Software Engineer Tragic Death in India
A “wedding bomb” that murdered a newly-wed software engineer and left his bride severely wounded has destroyed the tranquility of a small town in India.
Approximately a month after the event, law enforcement has made no advancement. Soutik Biswas visits the eastern state of Orissa to piece together the story of a murder that has devastated India.
On a sunny afternoon on 23 February, five days after their wedding, Soumya Sekhar Sahu, a 26-year-old software engineer, and his 22-year-old spouse Reema, were pottering around in the kitchen at his recently-built family home in Patnagarh, a lethargic, nondescript town in Orissa.
They were planning to roast eggplant and make some lentil soup for lunch when Soumya heard the rattle of the latch of their metal fence. A delivery man paused outside, carrying a package addressed to him.
A fraying tag on the package suggested it had been delivered by SK Sharma from Raipur, some 230km (142 miles) away.
Reema recalls her husband opening the package in the kitchen, and noticing a bundle wrapped in green paper with a white cord running out of it, while his 85-year-old grand-aunt Jemamani Sahu moved up from behind to see what the package consisted of.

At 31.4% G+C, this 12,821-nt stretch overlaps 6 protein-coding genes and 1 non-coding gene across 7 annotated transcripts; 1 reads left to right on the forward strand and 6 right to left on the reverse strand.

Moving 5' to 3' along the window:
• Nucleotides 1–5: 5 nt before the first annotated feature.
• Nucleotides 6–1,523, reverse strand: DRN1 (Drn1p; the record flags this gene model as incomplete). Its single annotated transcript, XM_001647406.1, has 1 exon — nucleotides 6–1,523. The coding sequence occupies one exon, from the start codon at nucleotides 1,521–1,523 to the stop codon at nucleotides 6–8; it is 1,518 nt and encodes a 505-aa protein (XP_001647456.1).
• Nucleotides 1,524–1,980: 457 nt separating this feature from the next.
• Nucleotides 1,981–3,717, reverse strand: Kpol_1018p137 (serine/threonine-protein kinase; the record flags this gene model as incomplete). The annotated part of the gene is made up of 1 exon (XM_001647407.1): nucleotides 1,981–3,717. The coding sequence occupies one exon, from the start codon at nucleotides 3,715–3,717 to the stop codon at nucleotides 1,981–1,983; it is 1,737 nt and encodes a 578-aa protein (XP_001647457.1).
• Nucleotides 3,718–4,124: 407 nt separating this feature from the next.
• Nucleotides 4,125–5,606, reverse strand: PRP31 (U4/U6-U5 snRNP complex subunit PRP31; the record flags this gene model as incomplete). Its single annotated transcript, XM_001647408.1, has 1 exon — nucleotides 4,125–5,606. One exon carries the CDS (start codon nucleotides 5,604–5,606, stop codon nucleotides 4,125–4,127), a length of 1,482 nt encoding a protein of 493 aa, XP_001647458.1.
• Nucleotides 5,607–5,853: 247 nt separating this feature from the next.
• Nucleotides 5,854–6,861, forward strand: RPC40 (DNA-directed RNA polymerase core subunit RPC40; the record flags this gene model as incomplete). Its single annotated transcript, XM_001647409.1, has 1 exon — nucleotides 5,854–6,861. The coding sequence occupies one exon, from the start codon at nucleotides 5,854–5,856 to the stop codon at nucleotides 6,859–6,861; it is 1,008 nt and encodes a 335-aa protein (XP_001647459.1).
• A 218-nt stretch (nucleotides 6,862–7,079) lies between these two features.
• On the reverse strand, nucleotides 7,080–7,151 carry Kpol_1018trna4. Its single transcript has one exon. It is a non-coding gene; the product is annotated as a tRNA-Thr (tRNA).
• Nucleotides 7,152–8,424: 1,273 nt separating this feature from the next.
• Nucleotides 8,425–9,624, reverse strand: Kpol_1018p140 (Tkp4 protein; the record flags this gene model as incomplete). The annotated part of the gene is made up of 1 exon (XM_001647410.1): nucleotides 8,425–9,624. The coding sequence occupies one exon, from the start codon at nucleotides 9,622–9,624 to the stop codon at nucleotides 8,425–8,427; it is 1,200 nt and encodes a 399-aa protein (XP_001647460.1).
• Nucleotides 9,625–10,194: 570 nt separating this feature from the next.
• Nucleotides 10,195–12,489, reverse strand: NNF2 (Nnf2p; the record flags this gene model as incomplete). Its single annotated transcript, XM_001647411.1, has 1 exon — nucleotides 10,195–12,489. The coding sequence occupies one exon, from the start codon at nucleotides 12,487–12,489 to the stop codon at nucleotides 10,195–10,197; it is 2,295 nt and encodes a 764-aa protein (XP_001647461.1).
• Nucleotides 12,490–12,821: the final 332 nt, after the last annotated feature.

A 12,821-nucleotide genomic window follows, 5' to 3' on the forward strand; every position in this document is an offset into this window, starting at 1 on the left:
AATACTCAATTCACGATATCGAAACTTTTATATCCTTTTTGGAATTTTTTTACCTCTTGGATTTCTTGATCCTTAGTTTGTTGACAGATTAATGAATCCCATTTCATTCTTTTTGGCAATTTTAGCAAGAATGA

The Surprise Gift
“This looks like a wedding present,” Soumya Sekhar told his wife. “The only thing that I don’t recognize is the sender. I don’t know anybody in Raipur.”
As he yanked the string, there was a burst of light and a massive explosion shook the kitchen. The three were knocked off their feet, and crashed on the tiled floor, bleeding profusely.
The outburst had shredded the plaster off the ceiling, the water purifier was ripped apart, the kitchen window went soaring into a nearby field, and the green painted walls were suddenly cracked.
The three squirmed in agony as the floor was splattered with blood. Jeemamani Sahu’s body was on fire. “Save me. I think I am dying,” Soumya Sekhar mumbled before losing consciousness.
That was the last time Reema heard her husband talk.
The burns stung her face and arms. With smoke filling her lungs, she attempted to inhale. Her eardrum had ruptured, so she hardly understood the voices of the panicky neighbors running in to inquire whether the cooking gas cylinder had set off. Her eyesight was fuzzy as the debris had clogged her eyes.
Still, Reema managed to drag herself to the bedroom and pick up the phone to call her mother-in-law, a director in a local college. Nevertheless, she fainted before she could dial the call.
Video footage from their home minutes after the bomb shows distraught neighbors carrying away the three wounded residents in blankets to an awaiting ambulance. The prominent software engineer, Soumya Sekhar, and Jemamani Sahu, who both received 90% burns, passed away as they were being transported to an emergency room. Reema is healing slowly in a crowded room in the burns ward in a government hospital.
More than a month after the gruesome crime, no one seems to have the slightest notion who killed this upcoming, brilliant software engineer, characterized as a “gentle and God fearing young man who admired a guru” by relatives and acquaintances.
“We are modest individuals with simple lives. I have no rivals. My daughter has no enemies. My son-in-law had no enemies. I don’t suspect anyone, and I don’t know who could have carried this out,” Sudam Charan Sahu, Reema’s father, told me.